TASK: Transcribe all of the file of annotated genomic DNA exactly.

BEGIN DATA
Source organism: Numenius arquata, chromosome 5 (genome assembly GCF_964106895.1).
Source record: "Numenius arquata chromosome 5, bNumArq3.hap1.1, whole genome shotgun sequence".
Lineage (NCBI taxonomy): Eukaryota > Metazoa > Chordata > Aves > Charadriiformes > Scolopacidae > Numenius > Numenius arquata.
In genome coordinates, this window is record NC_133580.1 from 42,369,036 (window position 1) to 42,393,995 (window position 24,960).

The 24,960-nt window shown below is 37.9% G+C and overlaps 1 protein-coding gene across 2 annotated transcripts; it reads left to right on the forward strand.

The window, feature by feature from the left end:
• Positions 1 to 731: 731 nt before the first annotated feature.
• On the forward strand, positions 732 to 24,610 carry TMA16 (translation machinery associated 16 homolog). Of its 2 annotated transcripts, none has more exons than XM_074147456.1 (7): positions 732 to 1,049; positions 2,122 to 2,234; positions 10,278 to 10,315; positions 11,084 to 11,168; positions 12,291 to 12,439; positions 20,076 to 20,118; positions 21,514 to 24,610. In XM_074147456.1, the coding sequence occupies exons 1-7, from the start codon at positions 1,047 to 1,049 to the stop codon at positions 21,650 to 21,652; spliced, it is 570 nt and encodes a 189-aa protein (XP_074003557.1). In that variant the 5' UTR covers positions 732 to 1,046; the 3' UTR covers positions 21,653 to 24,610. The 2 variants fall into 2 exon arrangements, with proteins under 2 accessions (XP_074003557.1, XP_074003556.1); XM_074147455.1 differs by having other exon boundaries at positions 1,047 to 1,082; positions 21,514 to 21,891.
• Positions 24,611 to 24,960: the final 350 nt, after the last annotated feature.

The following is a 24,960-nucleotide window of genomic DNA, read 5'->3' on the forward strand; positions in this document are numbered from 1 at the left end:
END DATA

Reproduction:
Source organism: Numenius arquata, chromosome 5 (genome assembly GCF_964106895.1).
Source record: "Numenius arquata chromosome 5, bNumArq3.hap1.1, whole genome shotgun sequence".
Lineage (NCBI taxonomy): Eukaryota > Metazoa > Chordata > Aves > Charadriiformes > Scolopacidae > Numenius > Numenius arquata.
In genome coordinates, this window is record NC_133580.1 from 42,369,036 (window position 1) to 42,393,995 (window position 24,960).

The 24,960-nt window shown below is 37.9% G+C and overlaps 1 protein-coding gene across 2 annotated transcripts; it reads left to right on the forward strand.

The window, feature by feature from the left end:
• Positions 1 to 731: 731 nt before the first annotated feature.
• On the forward strand, positions 732 to 24,610 carry TMA16 (translation machinery associated 16 homolog). Of its 2 annotated transcripts, none has more exons than XM_074147456.1 (7): positions 732 to 1,049; positions 2,122 to 2,234; positions 10,278 to 10,315; positions 11,084 to 11,168; positions 12,291 to 12,439; positions 20,076 to 20,118; positions 21,514 to 24,610. In XM_074147456.1, the coding sequence occupies exons 1-7, from the start codon at positions 1,047 to 1,049 to the stop codon at positions 21,650 to 21,652; spliced, it is 570 nt and encodes a 189-aa protein (XP_074003557.1). In that variant the 5' UTR covers positions 732 to 1,046; the 3' UTR covers positions 21,653 to 24,610. The 2 variants fall into 2 exon arrangements, with proteins under 2 accessions (XP_074003557.1, XP_074003556.1); XM_074147455.1 differs by having other exon boundaries at positions 1,047 to 1,082; positions 21,514 to 21,891.
• Positions 24,611 to 24,960: the final 350 nt, after the last annotated feature.

The following is a 24,960-nucleotide window of genomic DNA, read 5'->3' on the forward strand; positions in this document are numbered from 1 at the left end: